Islamic Supremacism

Saudi textbooks also still include passages that support Islamic supremacism, aggression, or intolerance toward people of other faiths.

A 2016-2017 twelfth-grade textbook on monotheism forbids befriending “infidels” since it teaches that they are enemies of Muslims, citing a Quranic verse that says not to take Jews or Christians as allies. It adds that any infidels who have neither a non-aggression pact with Muslims nor diplomatic immunity must be treated as “combatants” or to submit as dhimmis, meaning non-Muslims who are forced to pay a special tax commonly associated with second-class status.

A current high school textbook on the Hadith – the traditional corpus of actions attributed to the Prophet Muhammad – claims that the goal of Zionism is world domination, namely a “global Jewish government to control the entire world.” It singles out Zionism among all other self-determination movements as inherently racist and expansionist, somehow even blaming it for spreading drugs and sexually-transmitted diseases in the Islamic world.

Likewise, a high school social studies textbook for 2016-2017 teaches that Zionism is an “octopus” that seeks to destroy the al-Aqsa Mosque and the entire “Islamic creed.”

Just as this social studies book warns of a “Zionist danger” to Arabs and Muslims, the aforementioned Hadith textbook warns of a threat posed by “Christianization” in the Muslim world. It declares that “Christianity in its current state is an invalid, perverted religion” whose promoters seek to impose its dominion over Muslim nations through “intellectual invasion.” The book also slanders the American Universities in Cairo and Beirut, asserting that they are currently among “the institutions which are leading Christianization all over the world” today.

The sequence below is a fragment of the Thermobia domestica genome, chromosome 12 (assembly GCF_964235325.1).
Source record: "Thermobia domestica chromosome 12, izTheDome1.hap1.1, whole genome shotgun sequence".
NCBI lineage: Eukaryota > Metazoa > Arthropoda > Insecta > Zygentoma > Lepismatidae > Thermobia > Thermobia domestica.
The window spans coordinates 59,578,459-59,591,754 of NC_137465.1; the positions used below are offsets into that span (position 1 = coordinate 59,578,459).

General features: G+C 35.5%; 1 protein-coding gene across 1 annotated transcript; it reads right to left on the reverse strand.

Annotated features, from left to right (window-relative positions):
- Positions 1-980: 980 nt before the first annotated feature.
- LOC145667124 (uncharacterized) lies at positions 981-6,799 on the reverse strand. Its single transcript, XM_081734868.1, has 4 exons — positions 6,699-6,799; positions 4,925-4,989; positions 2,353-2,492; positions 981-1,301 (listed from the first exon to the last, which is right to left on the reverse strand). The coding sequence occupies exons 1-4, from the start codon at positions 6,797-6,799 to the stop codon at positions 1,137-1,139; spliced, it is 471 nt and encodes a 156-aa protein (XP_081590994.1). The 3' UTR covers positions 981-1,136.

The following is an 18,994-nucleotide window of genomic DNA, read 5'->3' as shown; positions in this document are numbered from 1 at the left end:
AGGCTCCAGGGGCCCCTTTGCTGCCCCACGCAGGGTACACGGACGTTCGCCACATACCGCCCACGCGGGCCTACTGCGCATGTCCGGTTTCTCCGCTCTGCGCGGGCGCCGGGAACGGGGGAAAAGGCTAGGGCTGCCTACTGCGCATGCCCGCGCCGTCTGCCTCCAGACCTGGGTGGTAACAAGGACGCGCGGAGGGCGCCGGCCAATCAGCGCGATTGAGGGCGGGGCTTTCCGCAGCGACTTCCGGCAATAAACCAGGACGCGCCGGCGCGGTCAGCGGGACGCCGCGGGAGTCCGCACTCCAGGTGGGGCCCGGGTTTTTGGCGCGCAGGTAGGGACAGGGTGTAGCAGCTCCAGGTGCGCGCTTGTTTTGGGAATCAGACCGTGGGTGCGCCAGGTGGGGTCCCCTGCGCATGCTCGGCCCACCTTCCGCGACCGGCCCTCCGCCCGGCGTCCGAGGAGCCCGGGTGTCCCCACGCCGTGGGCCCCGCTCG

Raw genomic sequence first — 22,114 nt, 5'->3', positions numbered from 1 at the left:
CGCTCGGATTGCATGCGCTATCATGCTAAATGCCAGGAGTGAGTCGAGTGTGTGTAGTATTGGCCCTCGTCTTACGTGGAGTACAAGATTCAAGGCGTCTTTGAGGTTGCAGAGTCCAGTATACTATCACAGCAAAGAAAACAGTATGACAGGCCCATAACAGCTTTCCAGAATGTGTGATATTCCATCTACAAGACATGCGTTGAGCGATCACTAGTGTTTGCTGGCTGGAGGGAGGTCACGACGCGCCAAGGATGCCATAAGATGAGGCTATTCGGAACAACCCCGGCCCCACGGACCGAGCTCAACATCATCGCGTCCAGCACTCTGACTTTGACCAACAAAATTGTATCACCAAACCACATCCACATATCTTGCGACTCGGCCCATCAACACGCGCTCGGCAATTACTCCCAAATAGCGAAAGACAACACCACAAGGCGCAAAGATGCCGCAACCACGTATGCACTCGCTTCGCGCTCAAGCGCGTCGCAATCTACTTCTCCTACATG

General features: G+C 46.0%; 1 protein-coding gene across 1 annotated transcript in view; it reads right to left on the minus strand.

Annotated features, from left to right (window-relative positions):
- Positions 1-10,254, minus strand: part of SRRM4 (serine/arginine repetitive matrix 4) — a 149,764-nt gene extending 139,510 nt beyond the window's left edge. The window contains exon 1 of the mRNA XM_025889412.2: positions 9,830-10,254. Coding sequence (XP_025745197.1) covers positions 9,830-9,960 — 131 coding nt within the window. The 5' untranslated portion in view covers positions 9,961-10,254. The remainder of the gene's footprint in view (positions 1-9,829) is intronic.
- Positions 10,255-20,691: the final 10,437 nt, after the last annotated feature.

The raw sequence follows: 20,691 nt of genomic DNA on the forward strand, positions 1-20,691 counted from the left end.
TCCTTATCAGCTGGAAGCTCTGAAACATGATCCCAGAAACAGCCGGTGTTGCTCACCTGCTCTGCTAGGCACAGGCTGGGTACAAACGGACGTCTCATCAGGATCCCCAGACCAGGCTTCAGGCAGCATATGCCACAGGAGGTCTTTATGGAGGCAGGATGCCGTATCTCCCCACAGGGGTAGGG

The Saudi curriculum also displays continued hostility to Shi’ite Islam.

An eighth-grade monotheism textbook from 2016-2017 teaches that praying while circumambulating graves, a practice commonly associated with Shi’ite or Sufi Muslims, is an act of polytheism and a potential departure from Islam. The photo next to this lesson appears to show an ornate mock tomb in front of a wall that displays the names of Shi’ite imams.

Moving upwards to the high school level, another current textbook on monotheism calls for “fighting” any purported polytheist or infidel who refuses to submit to paying the tax for dhimmis, except under a handful of extenuating circumstances.

A Moment of American Leverage

Trump has significant leverage to encourage Saudi textbook reform if he chooses to use it.

It is true that the royal family’s ruling bargain depends upon a measure of support from the hardline religious establishment – an unwritten rule says the Wahhabi religious scholars stay out of politics if the monarchy stays out of their affairs. But the House of Saud can also compel them toward moderation when it serves state interests. In the past, this has included the abolition of religiously-sanctioned slavery in 1962 to a new rule last year that curbed the religious police.